Syntactic Structures Noam Chomsky

Noam Chomsky’s ( book Syntactic Structures (1957) was one of the first serious attempts on the part of a linguist to construct a comprehensive theory of language which may be understood in the same sense that a chemical or biological theory is understood by experts in those fields. It proved to be a seminal work in linguistics. It is not a mere reorganization of the data into a new kind of library catalogue, nor another specualtive philosophy about the nature of man and language, but rather a rigorous explication of our language in terms of an overt axiom system. Chomsky here sets out his ideas about tranformational grammar. This is a ‘must read’ for anyone embarking on an interest in linguistics.

Available at or enquire at your local library.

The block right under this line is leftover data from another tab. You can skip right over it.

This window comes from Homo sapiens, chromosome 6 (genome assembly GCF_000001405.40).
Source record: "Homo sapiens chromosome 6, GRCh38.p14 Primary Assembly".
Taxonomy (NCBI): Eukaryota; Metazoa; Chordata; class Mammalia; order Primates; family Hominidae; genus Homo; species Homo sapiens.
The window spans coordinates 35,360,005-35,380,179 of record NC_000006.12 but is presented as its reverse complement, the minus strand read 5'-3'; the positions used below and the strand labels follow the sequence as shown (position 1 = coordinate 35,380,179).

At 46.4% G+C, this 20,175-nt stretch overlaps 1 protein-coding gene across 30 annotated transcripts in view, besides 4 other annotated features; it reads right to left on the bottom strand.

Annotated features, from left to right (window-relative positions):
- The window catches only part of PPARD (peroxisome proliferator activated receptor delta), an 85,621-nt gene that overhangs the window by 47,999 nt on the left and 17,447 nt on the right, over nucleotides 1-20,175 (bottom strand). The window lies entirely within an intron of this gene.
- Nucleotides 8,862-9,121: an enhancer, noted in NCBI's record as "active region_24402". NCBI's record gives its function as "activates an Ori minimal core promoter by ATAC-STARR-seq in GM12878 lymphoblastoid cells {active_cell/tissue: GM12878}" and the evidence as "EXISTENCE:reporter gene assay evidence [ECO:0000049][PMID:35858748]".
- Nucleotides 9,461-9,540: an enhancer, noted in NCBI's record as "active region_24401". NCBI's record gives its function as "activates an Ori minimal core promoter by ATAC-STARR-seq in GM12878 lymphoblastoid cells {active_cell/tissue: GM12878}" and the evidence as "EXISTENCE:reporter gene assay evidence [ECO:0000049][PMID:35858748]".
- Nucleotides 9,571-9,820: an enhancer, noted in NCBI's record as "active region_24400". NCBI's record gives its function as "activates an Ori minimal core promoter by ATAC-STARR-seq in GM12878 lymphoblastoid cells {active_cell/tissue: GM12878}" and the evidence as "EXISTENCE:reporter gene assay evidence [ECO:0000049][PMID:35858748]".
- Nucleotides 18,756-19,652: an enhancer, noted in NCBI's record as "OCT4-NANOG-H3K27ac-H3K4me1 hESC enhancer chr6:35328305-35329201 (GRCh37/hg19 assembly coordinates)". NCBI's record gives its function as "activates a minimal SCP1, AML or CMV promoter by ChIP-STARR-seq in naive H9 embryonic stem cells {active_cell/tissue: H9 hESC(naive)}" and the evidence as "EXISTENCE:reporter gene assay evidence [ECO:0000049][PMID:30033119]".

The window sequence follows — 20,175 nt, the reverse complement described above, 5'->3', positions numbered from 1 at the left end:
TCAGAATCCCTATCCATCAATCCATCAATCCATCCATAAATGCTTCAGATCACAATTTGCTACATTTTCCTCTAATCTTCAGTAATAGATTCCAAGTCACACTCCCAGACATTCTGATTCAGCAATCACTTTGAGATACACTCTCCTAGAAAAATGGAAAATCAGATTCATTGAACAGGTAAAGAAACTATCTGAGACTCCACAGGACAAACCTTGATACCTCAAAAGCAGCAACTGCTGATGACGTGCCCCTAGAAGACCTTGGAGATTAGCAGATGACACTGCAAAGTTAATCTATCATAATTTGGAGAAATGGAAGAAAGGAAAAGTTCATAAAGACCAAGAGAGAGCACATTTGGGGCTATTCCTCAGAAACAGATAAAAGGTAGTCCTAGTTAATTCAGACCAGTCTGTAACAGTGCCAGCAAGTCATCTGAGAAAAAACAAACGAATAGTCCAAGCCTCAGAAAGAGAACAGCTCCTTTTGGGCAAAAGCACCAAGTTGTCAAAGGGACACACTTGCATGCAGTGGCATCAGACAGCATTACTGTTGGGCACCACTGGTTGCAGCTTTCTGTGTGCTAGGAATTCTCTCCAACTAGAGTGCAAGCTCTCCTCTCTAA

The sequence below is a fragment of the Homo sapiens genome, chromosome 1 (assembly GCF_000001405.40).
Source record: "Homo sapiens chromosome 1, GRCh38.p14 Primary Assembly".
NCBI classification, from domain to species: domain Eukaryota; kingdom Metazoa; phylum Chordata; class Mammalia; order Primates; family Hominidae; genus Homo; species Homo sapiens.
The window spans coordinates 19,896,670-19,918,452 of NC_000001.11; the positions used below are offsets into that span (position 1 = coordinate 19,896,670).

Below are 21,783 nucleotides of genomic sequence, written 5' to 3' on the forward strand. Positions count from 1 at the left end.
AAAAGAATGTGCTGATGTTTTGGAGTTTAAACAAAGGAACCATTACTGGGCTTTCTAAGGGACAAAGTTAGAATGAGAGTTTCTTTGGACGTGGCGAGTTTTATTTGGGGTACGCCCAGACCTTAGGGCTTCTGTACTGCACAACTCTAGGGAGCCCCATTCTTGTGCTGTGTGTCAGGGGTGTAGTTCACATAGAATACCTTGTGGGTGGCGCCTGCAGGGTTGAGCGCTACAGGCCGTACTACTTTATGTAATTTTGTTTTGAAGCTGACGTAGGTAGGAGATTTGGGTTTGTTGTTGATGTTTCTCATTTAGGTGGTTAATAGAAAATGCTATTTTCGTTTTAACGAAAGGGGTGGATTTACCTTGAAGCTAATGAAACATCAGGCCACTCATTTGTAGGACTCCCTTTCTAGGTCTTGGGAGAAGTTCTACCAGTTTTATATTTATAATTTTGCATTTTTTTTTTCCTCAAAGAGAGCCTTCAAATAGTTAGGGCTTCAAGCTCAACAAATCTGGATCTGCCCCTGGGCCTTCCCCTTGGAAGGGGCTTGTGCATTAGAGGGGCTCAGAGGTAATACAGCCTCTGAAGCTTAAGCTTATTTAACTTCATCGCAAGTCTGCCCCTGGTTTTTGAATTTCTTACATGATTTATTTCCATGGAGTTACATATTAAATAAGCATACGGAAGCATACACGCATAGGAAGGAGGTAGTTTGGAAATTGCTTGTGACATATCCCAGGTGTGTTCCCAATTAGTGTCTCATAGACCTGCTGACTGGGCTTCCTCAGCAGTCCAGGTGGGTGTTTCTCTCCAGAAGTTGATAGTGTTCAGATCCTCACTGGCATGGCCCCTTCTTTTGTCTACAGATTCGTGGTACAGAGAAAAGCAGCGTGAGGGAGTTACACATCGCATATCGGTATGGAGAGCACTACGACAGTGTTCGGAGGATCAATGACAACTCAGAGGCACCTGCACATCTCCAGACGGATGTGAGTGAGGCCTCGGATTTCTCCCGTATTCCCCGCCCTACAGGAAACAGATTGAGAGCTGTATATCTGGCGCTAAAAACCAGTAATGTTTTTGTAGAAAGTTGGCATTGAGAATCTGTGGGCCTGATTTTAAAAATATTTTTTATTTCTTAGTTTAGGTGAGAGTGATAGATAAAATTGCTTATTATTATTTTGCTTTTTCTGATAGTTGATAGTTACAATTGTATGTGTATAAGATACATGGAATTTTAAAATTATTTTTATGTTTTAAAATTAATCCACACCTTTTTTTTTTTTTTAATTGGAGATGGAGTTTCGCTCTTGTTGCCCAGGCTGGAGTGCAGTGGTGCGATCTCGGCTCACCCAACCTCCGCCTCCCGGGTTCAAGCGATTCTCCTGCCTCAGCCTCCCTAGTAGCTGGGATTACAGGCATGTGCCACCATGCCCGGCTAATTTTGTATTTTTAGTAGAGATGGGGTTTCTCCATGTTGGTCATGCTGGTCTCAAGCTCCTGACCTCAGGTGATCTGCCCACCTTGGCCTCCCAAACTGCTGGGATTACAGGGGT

For a beginner’s entry to the subject try Linguistics: A Very Short Introduction (2003) ( by P.H. Matthews

If gripped move on to The Cambridge Companion to Chomsky (2005) edited by James McGilvray (

Ease yourself into the subject of linguistics by listening to the Radio 4 ‘In Our Time’ episode on Language and the Mind (30 minutes) available at the link   With Dr. Jonathan Miller, medical doctor, performer, broadcaster, author and film and opera director; and Steven Pinker, cognitive scientist, Professor of Psychology and Director of the Centre for Neuroscience, Massachusetts Institute of Technology, California. First broadcast Thursday 11 Feb 1999.

135 pages in Mouton de Gruyter; 2Rev Ed edition

ISBN 978-3110172799

Noam Chomsky

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